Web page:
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Snake Robot


Published on Feb 12, 2016

Abstract

In the past two decades it is estimated that disasters are responsible for about 3 million deaths worldwide, 800million people adversely affected, and property damage exceeding US$50 billion. The recent earthquake in Turkey in November of 1999 left 700 dead and 5000 injured. Many of these deaths were from structural collapse as buildings fell down onto people.

Urban Search and Rescue involves the location, rescue (extrication), and initial medical stabilization of victims trapped in confined spaces. Voids formed when a buildings collapse is one instance of a confined space.

Urban Search and Rescue may be needed for a variety of situations, including earthquakes, hurricanes, tornadoes floods, fires, terrorist activities, and hazardous materials (hazmat) accidents. Currently, a typical search and rescue team is composed of about ten people, including canine handlers and dogs, a paramedic, a structural engineer, and various specialists in handling special equipment to find and extract a victim. Current state of the art search equipment includes search cameras and listening devices. Search cameras are usually video cameras mounted on some device like a pole that can be inserted into gaps and holes to look for signs of people. Often a hole is bored into the obstructing walls if a void is suspected to exist on the other side.

Thermal imaging is also used. This is especially useful in finding warm bodies that have been coated with dust and debris effectively camouflaging the victim. The listening devices are highly sensitive microphones that can listen for a person who may be moving or attempting to respond to rescuers calls. This hole process can take many hours to search one building. If a person is found extrication can take even longer. This paper presents the developments of a modular robot system towards USAR applications as well as the issues that would need to be addressed in order to make such a system practical.

SERPENTINE RESCUE ROBOTS: LEADING APPROACHES

Sensor-Based Online Path Planning

This section presents multisensor-based online path planning of a serpentine robot in the unstructured, changing environment of earthquake rubble during the search of living bodies. The robot presented in this section is composed of six identical segments joined together through a two-way, two degrees-of- freedom (DOF) joint enabling yaw and pitch rotation (Fig.), while our prototype mechanism (to be discussed later in this article) is made of ten joints with 1 DOF each.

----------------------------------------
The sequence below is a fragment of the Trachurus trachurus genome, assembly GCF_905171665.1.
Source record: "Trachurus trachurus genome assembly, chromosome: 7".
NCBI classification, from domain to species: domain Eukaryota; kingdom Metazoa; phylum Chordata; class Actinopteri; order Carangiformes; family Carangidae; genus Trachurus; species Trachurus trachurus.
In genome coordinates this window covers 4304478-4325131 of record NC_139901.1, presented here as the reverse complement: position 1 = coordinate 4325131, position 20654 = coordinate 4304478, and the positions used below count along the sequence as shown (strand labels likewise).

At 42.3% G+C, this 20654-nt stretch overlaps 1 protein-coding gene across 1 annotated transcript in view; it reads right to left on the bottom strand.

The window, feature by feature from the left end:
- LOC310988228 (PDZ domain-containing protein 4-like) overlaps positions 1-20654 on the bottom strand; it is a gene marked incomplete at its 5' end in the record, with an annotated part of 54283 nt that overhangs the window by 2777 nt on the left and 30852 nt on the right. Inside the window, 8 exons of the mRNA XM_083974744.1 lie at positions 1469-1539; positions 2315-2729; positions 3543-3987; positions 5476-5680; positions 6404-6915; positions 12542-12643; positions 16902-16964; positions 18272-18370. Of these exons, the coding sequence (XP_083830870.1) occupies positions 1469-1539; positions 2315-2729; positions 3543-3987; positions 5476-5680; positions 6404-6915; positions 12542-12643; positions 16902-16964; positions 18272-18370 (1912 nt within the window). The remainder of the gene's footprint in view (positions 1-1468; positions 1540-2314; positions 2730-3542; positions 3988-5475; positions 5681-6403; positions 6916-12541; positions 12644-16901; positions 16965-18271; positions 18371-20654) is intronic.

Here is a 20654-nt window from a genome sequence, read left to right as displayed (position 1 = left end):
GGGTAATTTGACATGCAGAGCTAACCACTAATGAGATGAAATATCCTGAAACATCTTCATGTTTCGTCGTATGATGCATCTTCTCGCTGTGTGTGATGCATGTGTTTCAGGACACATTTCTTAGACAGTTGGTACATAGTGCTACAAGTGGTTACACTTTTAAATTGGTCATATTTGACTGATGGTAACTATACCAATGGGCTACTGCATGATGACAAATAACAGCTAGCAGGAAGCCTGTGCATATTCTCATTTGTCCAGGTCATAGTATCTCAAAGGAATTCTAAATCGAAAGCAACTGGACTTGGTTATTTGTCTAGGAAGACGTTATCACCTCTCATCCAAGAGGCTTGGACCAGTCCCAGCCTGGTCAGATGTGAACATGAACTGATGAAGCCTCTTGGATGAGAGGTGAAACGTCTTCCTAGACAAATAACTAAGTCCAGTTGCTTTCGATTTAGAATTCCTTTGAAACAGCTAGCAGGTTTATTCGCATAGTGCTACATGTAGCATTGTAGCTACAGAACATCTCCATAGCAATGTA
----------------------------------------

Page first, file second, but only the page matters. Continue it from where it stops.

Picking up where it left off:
Configuration of each segment

The robot configuration of this section results in 12 controllable DOF. An ultrasound sensor, used for detecting the obstacles, and a thermal camera are located in the first segment (head). The camera is in a dust free, anti shock casting and operates intermittently when needed

Modified distance transform

The modified distance transform (MDT) is the original distance transform method modified for snake robot such that the goal cell is turned in to a valley of zero values within which the serpentine robot can nest. Other modifications are also made to render the method on line

" Distance transform is first computed for the line of sight directed towards the intermediate goal, without taking into account sensorial data about obstacles and free space. This is the goal-oriented planning.

" The obstacle cells are superimposed on the cellular workspace. This modification to the original distance transform integrates IR data that represent the obstacles are assigned high values

SERPENTINE RESCUE ROBOTS: LEADING APPROACHES

Sensor-Based Online Path Planning